Producers of light synthetic crude from Canada’s oil sands found a way to manage this year’s price slump by churning out less and getting more maintenance work done.
The strategy is highlighted by a 15 percent decline in the production of the Syncrude benchmark in May from a year earlier, according to data reported by Statistics Canada on Monday.
Oil-sands operators including Royal Dutch Shell Plc cut output while collectively undertaking the biggest set of repairs this spring in five years at their upgraders, plants that turn bitumen into light oil, according to Genscape Inc., an energy data company. The work followed the lowest average quarterly price for benchmark U.S. crude since 2009.
“From a strategic point of view, I’m sure these major companies are betting that the peak of oversupply is this year, now,” said Carl Evans, a Genscape analyst based in Boulder, Colorado. “Why not take these big turnaround events when prices are going to be the lowest, anyway.”
Producers typically take upgraders offline for maintenance each spring, before North America’s summer driving season boosts demand. For the second quarter as a whole, synthetic crude output fell 4.1 percent to 842,000 barrels a day from the prior year, according to Genscape.
Shell’s seven-week shutdown of its Scotford upgrader in Fort Saskatchewan, Alberta, one of five with planned maintenance in the season, was the biggest outage since 2012 for the facility, Evans said.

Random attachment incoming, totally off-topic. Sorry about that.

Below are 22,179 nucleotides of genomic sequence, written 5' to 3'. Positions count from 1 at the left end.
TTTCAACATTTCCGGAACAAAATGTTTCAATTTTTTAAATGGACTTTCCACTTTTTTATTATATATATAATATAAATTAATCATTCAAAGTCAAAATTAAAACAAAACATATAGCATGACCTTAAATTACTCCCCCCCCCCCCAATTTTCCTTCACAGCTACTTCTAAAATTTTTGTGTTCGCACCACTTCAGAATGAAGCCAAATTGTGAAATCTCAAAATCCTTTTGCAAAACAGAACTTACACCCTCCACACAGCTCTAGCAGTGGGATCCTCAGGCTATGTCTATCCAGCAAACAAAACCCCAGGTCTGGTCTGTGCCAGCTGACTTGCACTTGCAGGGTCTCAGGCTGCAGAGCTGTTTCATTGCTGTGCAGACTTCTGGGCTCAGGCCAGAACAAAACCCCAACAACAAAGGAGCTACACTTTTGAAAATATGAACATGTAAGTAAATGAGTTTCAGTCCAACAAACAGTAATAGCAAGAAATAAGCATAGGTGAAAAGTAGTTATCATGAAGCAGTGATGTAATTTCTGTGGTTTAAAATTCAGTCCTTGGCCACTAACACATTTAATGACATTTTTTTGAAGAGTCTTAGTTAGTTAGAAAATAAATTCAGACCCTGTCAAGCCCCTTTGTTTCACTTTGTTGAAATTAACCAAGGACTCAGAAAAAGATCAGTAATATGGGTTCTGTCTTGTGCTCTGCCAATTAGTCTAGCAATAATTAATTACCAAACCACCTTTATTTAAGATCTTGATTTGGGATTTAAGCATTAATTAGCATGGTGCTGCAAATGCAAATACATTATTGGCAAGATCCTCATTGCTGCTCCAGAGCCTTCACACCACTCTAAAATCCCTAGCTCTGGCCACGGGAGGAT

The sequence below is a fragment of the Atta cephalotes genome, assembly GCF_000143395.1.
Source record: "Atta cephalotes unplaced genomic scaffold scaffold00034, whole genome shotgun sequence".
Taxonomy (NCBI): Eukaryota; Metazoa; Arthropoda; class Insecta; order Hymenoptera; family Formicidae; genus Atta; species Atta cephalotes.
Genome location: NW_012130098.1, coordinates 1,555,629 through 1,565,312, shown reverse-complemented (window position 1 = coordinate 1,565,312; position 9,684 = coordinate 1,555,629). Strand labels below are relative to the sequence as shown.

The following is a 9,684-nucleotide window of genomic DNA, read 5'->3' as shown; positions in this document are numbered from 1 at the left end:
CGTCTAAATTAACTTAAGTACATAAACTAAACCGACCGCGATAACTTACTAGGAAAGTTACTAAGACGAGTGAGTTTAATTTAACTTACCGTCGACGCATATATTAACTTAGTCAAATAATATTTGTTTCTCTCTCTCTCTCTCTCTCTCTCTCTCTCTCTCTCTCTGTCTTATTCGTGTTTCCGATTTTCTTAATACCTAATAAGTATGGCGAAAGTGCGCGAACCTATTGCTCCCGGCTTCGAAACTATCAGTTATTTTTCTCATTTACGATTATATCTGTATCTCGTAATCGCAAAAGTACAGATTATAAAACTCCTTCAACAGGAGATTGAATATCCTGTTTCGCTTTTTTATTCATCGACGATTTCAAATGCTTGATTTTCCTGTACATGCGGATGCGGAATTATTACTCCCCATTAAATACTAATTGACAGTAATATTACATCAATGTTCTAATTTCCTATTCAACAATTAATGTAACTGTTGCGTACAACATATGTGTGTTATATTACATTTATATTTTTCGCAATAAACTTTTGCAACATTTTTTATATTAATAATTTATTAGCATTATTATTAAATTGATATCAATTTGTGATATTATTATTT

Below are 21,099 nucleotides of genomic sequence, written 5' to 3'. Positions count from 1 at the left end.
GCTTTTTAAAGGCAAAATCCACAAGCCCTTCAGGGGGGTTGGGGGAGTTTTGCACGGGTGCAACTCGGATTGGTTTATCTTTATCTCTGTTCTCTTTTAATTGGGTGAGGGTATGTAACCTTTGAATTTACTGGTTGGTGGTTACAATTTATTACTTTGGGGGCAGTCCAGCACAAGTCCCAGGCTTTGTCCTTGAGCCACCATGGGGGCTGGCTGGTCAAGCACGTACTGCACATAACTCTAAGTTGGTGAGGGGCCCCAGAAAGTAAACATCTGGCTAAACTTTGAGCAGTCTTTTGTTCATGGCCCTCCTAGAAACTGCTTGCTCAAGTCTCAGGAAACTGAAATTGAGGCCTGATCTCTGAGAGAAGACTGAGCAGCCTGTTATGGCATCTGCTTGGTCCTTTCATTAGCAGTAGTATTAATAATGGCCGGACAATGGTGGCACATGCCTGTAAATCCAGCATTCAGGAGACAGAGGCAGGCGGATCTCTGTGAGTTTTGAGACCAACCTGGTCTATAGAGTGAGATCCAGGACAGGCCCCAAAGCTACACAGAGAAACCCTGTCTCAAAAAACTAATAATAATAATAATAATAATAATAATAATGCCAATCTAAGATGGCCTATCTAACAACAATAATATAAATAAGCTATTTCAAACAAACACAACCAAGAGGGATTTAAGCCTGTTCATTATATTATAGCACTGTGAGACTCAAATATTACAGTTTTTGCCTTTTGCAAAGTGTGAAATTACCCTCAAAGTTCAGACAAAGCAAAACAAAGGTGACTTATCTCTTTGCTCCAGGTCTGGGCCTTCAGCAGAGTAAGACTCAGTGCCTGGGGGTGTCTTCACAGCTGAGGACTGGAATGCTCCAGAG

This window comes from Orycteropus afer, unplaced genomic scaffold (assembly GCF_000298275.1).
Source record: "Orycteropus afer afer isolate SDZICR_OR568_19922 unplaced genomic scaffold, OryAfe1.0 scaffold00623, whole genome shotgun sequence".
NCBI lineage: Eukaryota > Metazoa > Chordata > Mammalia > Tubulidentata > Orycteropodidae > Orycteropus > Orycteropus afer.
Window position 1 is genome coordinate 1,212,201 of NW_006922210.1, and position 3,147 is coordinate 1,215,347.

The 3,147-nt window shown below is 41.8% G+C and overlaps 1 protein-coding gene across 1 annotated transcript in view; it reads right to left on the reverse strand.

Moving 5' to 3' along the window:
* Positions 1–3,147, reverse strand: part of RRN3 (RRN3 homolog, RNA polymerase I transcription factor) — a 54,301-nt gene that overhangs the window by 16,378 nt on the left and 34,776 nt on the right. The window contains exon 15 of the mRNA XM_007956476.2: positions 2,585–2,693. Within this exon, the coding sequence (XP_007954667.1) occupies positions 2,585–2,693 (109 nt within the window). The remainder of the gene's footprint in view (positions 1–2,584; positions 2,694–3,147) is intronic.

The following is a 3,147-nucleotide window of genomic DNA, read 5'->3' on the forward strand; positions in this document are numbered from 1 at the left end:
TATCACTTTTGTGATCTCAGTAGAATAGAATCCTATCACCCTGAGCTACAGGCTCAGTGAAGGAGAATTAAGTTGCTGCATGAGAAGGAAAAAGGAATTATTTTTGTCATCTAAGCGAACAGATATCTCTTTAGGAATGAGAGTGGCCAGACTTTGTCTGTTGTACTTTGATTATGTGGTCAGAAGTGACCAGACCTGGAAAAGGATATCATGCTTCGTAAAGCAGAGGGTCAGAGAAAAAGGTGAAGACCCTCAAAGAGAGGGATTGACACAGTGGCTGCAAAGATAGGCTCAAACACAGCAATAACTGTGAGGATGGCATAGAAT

Suncor Energy Inc. and Syncrude Canada Ltd. also reported reduced synthetic crude volumes from upgrader shutdowns in May, followed by downtime at facilities run by Canadian Natural Resources Ltd. and Cnooc Ltd.’s Nexen Energy in June.
The lower output resulted in the biggest price premiums for Canadian light oil over U.S. crude in 13 months. Spot Syncrude traded at a high of $4.50 a barrel over West Texas Intermediate on May 20 and fell to $4.50 below the U.S. grade on Tuesday, according to data compiled by Bloomberg.
With much of this year’s planned outages already complete, May’s light oil prices are poised to have been the best for oil-sands operators in 2015, said Sam La Bell, an analyst at Veritas Investment Research in Toronto.
“Q2 will probably end up being a high point for pricing this year,” La Bell said.